Endocrine Abstracts (2005) 10 OC11

Mortality and vascular outcomes in the thyroid population: an observational study comparing relative levels of mortality and morbidity using the record linkage of patient level datasets

RWV Flynn1, TM MacDonald1, AD Morris2 RT Jung3 & GP Leese3


1Medicines Monitoring Unit, Ninewells Hospital & Medical School, Dundee, Scotland, United Kingdom , 2Diabetes Centre, Ninewells Hospital & Medical School, Dundee, Scotland, United Kingdom , 3Wards 1 & 2, Ninewells Hospital & Medical School, Dundee, Scotland, United Kingdom.


Objective: To describe the mortality and vascular morbidity in patients after treatment for hyperthyroidism and hypothyroidism.

Method: We constructed an electronic database using record linkage of a community thyroid follow-up register, radioiodine database, regional biochemistry, regional prescribing database, hospital admissions and regional death certification. This was made possible by a unique patient identifier used locally for all healthcare episodes. We used a cohort study design with an eight year follow-up from 1994–2001, comparing patients with treated thyroid disease – with or without the need for long-term thyroxine – to the general population. The primary outcome was all-cause mortality. The secondary outcome was “serious vascular event” – the composite endpoint of non-fatal MI, non-fatal stroke or vascular death. Permission was obtained from the local ethics committee.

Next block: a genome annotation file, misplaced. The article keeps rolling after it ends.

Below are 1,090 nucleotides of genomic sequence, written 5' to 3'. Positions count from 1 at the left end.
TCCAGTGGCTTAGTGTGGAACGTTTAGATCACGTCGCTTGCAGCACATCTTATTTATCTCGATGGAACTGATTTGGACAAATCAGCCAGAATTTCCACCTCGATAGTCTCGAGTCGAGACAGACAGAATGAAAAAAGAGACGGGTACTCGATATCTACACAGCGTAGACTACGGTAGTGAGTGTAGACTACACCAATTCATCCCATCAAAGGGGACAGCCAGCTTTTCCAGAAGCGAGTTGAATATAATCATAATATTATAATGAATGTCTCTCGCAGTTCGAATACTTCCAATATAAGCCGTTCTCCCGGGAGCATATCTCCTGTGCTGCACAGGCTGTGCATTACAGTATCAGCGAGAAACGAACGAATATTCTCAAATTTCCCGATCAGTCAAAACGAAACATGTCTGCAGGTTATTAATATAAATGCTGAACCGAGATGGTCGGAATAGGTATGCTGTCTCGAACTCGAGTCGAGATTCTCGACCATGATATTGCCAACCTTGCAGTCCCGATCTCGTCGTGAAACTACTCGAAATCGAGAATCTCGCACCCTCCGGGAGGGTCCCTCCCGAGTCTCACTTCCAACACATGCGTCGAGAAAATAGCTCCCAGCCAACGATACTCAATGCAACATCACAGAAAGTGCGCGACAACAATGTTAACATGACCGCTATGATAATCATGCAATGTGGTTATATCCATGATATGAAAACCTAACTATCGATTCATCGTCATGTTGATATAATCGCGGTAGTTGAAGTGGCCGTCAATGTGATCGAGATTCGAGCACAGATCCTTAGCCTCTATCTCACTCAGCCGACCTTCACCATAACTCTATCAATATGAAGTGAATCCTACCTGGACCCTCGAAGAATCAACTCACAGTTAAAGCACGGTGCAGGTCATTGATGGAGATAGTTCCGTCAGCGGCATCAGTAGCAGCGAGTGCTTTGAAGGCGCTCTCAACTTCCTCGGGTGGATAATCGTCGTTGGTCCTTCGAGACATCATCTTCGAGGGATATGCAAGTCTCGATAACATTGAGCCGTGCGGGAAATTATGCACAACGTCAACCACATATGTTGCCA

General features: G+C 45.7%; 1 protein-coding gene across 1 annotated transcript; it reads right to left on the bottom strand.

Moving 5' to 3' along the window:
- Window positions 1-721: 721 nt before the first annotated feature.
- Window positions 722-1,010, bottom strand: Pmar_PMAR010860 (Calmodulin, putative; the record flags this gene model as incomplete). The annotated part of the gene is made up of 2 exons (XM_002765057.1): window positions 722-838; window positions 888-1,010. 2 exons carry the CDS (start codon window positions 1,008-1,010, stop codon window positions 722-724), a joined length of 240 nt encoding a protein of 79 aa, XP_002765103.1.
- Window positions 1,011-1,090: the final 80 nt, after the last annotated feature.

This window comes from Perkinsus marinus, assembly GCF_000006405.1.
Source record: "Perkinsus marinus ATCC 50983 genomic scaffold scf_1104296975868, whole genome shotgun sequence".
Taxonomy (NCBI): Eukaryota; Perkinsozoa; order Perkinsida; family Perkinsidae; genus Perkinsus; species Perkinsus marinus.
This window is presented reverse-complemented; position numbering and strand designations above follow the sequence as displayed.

Results: There were 3,116,719 years follow up for the general population and 99,656 years for the thyroid population. The standard mortality ratio (SMR) for treated thyroid conditions adjusted for age and sex was 1.04 (95% CI 1.00–1.08), but when also adjusted for diabetes the SMR was 1.03 (95% CI 0.99–1.06).The Standard Incidence Ratio (SIR) for serious vascular events adjusted for age, sex and diabetes was 1.09 (95% CI 1.05–1.14). Event rates for non-fatal cardiovascular (SIR: 1.45; 1.34–1.56) and cerebrovascular disease (SIR: 1.26; 1.08–1.47) were increased in patients with treated hypothyroidism. Only cardiovascular disease events were increased in those with previous hyperthyroidism (SIR: 1.31; 1.17–1.46), not cerebrovascular disease (SIR: 1.14; 0.91–1.41). These findings were not predominantly in the first year of follow-up.

Conclusion: We found no increase in all-cause mortality in subjects with treated thyroid dysfunction. However there was an increased risk of serious vascular events which resulted from increased cardiovascular and cerebrovascular disease in patients with treated primary hypothyroidism. The reasons for increased serious vascular events in patients with apparently stabilised thyroid disease need further research.

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